It all starts with you.

The past few years have challenged not only our leadership, but the way we do everything, including our habits and our health (in all senses of the word). We have been given a unique opportunity to redefine who we truly want to be and what we really want.

As you look ahead, you may feel a desire to better yourself for the people around you. For example, you may want to be a better leader because you know we need strong leadership now more than ever.

But, before you focus on everyone else, first ask yourself, “How can I be a strong leader and contributor, if I’m not a healthy human being?”

I’m going to share a composite sketch of many of the accountants we coach at Intend2Lead – a fictitious person named Sally Smith. As I describe her, I invite you to reflect on how much of yourself you see in Sally.

Sally is a very conscientious accountant. She is generally well-liked, reliable, respected and has an incredible work ethic.

Sally also….

  • Works an average of 10-11 hours per day.

  • Rarely takes breaks during the workday, rushing from one Zoom meeting to the next (sometimes without even so much as a bathroom break!).

  • Does not sleep well.

  • Is too busy to exercise.

  • Rarely eats healthy meals.

  • Finds it difficult to be fully present with and engage with her friends and family when she’s not working.

  • Usually takes a few vacations per year. When she does take time off, she has a hard time unwinding. She struggles to “turn it off” enough to fully enjoy the vacation.

  • Feels guilty when she is not working. The voice in her head is on repeat, telling her, “You’re not getting enough done!”

  • Constantly uses the word “overwhelmed” when describing her days.

  • Spends a lot of time lamenting on how hard everything is…how hard her life is.

Sally’s automatic response to rising demands is to work more hours. She is accustomed to de-prioritizing herself and her own well-being in the little time she has left outside of work.

The costs of de-prioritizing yourself

Sally is not living a sustainable life. In fact, she’s sacrificing her future health (in all senses of the word) because she believes it’s the only way to succeed. Sally puts work ahead of her family and friends, and she puts others ahead of herself. Taking care of herself is not even on her radar most of the time.

What are the costs of living life like this? We’ve seen up-close the devastating costs of deprioritizing self-care over long periods of time: burnout, health problems (physical, mental and emotional), broken relationships, missed opportunities, hopelessness and despair.

Even in the short term, Sally short-changes her impact. Since she’s running on fumes most of the time, her team and organization receive a lesser version of her. She rarely engages fully, which limits the potential of her leadership and team.

Now, let’s get back to you. Do you see any of yourself in Sally? Are you limiting your potential and positive impact on others because you de-prioritize yourself?

Reflect on these three questions:

1. How do you envision yourself as a healthier person?

Allow yourself to imagine what being a healthy human truly looks like for you. When have you been at your best in the past? What allowed that to happen? What might be possible for you, your team and your organization when you take better care of yourself consistently?

2. Do you believe that you deserve to care for yourself before you take care of others?

This is a big one. It seems logical enough to say you’ll prioritize your self-care. You probably know it’s important. So, why haven’t you done it? What’s stopped you in the past?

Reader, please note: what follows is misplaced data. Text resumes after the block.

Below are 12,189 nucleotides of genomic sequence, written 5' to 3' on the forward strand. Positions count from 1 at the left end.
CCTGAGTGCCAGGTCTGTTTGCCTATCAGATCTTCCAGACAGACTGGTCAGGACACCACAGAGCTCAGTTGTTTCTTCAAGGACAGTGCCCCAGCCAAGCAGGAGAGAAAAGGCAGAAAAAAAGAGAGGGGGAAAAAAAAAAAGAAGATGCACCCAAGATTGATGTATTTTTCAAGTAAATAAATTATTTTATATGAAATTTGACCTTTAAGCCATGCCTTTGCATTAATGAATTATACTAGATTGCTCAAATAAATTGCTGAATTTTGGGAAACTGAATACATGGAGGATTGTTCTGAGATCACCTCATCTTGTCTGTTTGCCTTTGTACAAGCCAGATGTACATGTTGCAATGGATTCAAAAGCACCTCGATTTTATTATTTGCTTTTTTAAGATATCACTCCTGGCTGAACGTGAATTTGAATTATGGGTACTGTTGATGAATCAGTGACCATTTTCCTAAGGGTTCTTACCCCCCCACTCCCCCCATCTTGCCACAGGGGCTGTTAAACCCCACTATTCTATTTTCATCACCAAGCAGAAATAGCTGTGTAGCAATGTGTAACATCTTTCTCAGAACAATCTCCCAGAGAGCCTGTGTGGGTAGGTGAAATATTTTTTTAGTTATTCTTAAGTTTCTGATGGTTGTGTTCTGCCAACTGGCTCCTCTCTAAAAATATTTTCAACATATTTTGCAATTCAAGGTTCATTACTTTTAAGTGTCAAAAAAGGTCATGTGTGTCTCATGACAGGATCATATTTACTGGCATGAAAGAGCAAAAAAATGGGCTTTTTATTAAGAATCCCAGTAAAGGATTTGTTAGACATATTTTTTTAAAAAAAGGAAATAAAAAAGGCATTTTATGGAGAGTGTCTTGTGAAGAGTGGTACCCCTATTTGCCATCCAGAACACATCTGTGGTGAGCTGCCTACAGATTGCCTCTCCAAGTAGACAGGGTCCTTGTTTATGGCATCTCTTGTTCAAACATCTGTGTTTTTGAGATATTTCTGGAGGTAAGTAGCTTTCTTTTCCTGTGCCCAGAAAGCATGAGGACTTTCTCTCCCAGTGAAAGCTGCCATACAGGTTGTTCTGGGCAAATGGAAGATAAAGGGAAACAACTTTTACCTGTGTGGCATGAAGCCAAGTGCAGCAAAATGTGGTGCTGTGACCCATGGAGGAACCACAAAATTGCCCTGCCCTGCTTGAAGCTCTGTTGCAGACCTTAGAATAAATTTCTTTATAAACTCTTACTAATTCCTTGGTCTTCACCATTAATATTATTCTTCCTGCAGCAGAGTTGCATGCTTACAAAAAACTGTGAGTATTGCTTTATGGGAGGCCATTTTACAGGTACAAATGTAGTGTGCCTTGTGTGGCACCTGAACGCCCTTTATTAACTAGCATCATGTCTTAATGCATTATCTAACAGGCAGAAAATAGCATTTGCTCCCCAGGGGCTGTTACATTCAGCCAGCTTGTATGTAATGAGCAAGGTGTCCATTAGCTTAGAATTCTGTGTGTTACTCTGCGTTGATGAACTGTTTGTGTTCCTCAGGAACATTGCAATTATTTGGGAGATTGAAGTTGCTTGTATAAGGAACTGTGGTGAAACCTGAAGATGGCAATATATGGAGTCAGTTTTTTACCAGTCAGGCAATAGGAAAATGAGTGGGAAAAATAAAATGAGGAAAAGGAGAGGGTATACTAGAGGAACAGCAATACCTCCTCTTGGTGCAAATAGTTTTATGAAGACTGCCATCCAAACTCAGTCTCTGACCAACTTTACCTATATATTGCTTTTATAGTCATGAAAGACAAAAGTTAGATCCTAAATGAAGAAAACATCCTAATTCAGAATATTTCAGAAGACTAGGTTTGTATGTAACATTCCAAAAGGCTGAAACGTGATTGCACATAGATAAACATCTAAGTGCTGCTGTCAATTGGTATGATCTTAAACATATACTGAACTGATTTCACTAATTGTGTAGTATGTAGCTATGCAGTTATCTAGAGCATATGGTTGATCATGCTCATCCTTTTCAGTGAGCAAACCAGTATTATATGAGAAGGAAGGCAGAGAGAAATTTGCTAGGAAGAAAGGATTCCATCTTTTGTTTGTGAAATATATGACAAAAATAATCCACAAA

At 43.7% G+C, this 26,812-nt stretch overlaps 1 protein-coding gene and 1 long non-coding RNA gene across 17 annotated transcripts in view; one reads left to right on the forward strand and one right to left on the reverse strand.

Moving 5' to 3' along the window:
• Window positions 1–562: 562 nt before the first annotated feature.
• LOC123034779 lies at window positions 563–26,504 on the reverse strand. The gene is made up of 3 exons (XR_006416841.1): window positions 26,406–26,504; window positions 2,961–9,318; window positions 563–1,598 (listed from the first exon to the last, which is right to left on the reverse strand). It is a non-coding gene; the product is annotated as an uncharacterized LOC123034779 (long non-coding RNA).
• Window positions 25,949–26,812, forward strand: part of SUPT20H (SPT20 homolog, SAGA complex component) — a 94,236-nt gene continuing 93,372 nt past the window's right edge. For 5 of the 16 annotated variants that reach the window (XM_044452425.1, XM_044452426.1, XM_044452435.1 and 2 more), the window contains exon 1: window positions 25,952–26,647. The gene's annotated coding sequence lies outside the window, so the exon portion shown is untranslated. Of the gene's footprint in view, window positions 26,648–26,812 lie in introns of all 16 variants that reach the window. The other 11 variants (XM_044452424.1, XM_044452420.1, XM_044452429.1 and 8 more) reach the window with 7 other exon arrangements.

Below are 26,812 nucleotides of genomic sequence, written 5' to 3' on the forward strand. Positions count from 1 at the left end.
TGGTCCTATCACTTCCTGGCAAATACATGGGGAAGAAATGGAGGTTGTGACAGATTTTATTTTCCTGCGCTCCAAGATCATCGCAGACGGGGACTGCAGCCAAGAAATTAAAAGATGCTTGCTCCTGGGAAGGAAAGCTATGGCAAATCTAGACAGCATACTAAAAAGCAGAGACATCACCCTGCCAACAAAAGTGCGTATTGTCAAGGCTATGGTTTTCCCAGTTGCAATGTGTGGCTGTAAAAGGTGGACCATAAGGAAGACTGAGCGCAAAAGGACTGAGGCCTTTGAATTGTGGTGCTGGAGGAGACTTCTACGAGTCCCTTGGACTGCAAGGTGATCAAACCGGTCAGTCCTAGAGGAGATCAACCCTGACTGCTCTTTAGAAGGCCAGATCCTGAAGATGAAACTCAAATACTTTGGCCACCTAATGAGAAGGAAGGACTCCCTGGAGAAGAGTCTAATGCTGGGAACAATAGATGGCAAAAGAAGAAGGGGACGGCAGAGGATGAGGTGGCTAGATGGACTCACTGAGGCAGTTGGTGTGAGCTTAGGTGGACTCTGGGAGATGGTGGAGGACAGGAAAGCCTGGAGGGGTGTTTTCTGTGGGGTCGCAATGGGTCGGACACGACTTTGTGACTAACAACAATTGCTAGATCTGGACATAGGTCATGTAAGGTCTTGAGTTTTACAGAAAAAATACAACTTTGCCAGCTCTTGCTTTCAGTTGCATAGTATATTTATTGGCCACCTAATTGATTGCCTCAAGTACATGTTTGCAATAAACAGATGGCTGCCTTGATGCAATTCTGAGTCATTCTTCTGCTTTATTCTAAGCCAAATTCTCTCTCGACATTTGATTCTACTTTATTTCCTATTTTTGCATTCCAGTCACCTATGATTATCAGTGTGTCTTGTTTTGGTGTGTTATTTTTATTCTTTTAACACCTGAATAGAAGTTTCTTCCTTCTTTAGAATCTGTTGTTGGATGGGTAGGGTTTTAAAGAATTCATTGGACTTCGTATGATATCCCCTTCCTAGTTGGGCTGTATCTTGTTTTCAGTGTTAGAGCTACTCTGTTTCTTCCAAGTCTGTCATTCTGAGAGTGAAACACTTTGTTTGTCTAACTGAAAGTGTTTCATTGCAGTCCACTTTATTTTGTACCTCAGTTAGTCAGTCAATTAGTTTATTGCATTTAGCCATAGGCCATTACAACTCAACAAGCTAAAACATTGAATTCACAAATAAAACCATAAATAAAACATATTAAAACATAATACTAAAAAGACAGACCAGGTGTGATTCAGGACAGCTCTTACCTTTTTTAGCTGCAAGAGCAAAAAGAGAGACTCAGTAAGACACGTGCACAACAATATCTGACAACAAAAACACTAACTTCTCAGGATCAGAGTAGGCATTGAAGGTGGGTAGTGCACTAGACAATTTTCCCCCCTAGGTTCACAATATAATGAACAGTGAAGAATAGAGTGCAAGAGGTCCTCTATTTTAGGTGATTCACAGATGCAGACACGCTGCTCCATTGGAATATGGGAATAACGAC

It may come down to your beliefs. Many people find it hard to prioritize themselves. They think it’s “selfish.” They don’t give themselves permission to do it.

Flight attendants tell us to put our oxygen mask on first, before we help others with theirs. This seems obvious – if you run out of oxygen, you’re no good to anyone. It’s no different when it comes to your self-care. If you neglect yourself, you’re not able to effectively help any of the people you care about.

In order to follow through on your self-care, you must believe you are important enough and worthy enough to receive it. You must recognize that this helps not only you, but everyone else in your life.

3. How will you prioritize yourself, so you can unleash your leadership potential?

What will provide you with the oxygen you need? What self-care practices will support you in showing up more fully for others?

Perhaps it’s an exercise program, more consistent sleep, drinking more water, taking more breaks, or daily meditation. The options are limitless. What’s one new practice or routine that will move the needle most for you right now? What feels like the most important first step in reclaiming your self-care?

Get specific. Visualize it happening. Think about what might get in the way, and plan for it. Set your boundaries, and honor them. If you don’t honor your own boundaries, no one else will.

Once you work through these questions and discern how you’ll take care of yourself first, you’ll have a lot more energy and space to tackle any other challenges you may face.

When you’re a healthy human first, you automatically become a stronger leader for others.

Find your oxygen, and breathe it in deeply. You deserve it.

See you in the DoP,

P.S. If you need support in being a healthier leader and human, you can join our new I2L Healthy Leaders Community! You’ll receive on-going support, accountability and connection for only $39/month, including:

  • Tips, tools and tricks to become a healthier leader on every level
  • Access to Sarah and Brian during live, virtual Office Hours once a month
  • Connection with like-minded leaders
  • 24/7 access through our private, online community